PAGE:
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The Black Women of UCLA Basketball Creates Initiative ‘More Than A Dream’
By Khari Jones, Jr., Contributing Writer
Published March 10, 2021

UCLA foward Michaela Onyenwere (21) defends Stanford forward Francesca Belibi (5) during the Pac-12 Women’s Semifinals (Omer Khan/T.G.sportstv1)

Four powerful Black Women from the UCLA Basketball team, Michaela Onyenwere, Lauryn Miller, Charisma Osbourne, and Camryn Brown went live on Twitter with Emmy Award Winner Simone Corbett. They discussed their groundbreaking social impact platform Bruins Table Talk.

The multifaceted Black women decided to empower themselves by making sure their voices are heard, discussing racial injustices and more. Black struggle is something they wanted to bring awareness of.

They also created an initiative, “More Than A Dream,” to amplify Black voices and share their experiences as a Black woman. With all the police brutality during the pandemic, the ladies decided to utilize their platform to highlight Black people, Black excellence, and culture. 

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More Than A Dream birthed Bruins Table Talk, where they interviewed Gabrielle Union, Baron Davis, Earl Watson, Christine Simone, and notable UCLA Alumni.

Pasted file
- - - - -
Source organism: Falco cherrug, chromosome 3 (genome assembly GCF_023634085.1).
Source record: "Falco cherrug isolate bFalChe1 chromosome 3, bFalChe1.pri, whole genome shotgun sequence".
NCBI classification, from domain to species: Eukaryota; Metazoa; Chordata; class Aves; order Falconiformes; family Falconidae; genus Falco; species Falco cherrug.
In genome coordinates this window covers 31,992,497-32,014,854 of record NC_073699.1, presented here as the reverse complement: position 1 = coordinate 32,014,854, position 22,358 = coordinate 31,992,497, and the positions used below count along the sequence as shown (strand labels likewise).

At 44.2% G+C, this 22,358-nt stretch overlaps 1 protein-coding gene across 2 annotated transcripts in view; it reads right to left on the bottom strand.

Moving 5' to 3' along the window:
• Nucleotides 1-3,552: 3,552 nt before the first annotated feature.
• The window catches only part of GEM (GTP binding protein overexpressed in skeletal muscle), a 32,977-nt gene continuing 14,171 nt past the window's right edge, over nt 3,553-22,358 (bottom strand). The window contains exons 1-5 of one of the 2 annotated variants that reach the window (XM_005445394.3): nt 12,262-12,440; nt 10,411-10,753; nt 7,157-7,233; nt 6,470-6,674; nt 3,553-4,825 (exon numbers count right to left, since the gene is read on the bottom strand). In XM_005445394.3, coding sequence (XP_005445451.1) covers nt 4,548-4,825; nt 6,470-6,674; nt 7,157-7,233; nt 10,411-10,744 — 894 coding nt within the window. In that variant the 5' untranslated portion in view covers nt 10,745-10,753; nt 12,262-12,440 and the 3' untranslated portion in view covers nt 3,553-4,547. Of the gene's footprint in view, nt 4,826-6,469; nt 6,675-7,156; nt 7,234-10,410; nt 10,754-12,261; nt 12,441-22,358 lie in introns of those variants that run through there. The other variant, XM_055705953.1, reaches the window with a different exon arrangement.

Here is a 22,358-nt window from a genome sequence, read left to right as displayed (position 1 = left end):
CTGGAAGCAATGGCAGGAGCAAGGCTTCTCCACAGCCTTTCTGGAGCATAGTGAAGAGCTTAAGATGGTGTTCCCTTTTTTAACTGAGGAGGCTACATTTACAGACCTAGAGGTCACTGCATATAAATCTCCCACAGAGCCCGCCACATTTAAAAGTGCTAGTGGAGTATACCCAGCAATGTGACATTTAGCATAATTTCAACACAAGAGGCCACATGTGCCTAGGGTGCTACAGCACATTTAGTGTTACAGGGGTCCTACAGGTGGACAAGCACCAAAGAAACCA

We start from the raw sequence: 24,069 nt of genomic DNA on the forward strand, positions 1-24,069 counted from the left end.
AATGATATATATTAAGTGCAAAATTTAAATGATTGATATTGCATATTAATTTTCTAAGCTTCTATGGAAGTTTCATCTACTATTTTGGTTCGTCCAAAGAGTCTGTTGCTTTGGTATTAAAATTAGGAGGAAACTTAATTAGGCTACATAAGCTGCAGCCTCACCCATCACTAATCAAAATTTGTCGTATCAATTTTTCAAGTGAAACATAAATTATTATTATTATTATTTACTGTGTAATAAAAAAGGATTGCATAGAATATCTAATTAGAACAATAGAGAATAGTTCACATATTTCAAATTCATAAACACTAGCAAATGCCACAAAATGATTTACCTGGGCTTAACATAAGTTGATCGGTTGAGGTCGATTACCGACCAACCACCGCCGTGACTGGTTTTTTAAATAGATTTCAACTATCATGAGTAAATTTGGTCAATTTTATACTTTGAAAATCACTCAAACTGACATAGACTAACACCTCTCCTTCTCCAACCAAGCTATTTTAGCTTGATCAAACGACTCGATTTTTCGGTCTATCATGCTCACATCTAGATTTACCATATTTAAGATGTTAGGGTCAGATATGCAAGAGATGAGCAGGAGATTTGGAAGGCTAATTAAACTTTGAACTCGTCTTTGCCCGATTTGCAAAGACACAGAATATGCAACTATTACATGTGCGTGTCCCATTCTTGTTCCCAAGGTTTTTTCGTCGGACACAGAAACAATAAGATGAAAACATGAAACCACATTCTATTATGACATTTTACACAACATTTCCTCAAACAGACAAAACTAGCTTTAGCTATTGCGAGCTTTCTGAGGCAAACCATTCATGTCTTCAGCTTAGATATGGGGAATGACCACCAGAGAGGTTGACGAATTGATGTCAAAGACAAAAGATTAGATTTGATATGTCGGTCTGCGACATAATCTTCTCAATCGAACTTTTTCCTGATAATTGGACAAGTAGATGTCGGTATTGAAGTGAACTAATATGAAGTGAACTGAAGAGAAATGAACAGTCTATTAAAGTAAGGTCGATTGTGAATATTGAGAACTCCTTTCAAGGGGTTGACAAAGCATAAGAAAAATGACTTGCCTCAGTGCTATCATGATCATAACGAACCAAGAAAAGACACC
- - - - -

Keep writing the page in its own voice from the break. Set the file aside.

The Black lady Bruins felt the need to make a difference because they noticed when the news stops reporting on the victims of hate crimes, the hashtags and conversations stop. 

While focusing on their initiative More Than A Dream, the movement has helped these four women embrace their Blackness.

Senior Onyenwere comes from a Nigerian Background; she said growing up was a culture shock, and it took her a while to embrace her differences from other people. Attending college and starting their platform made things easier for Onyenwere. She fell in love with her uniqueness and Black culture.

Sophomore Camryn Brown said her entire childhood she grew up around predominantly white people, and Christians. “I was always in spaces where I didn’t fit in,” says Brown. In order to fit with her white counterparts, she had to code-switch. 

Brown discussed how she saw white people appropriate Black culture, but her white friends had a problem with that when she decided to embrace her culture. “I was tired of my culture being appropriate by other people.” 

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She noted college helped her find herself. She states, “I’m going to be who Camryn wants to be. She continued, “I am unapologetically a Black woman.”

“There are days where I would walk in and wear a big Afro because I didn’t want to do anything to it,” says Brown.

Senior forward Lauryn Miller (33) scored 6.7 points and 4.4 rebounds per game (Jared Dubose/T.G.Sportstv1)

As Brown continued to grow, she didn’t care that being her Black self causes issues because it’s her identity. 

“If you want me here you’re going to get all aspects of me, natural hair me, and Afro me. Whatever I see fit for myself I’m going to walk in the room because that’s who I am.”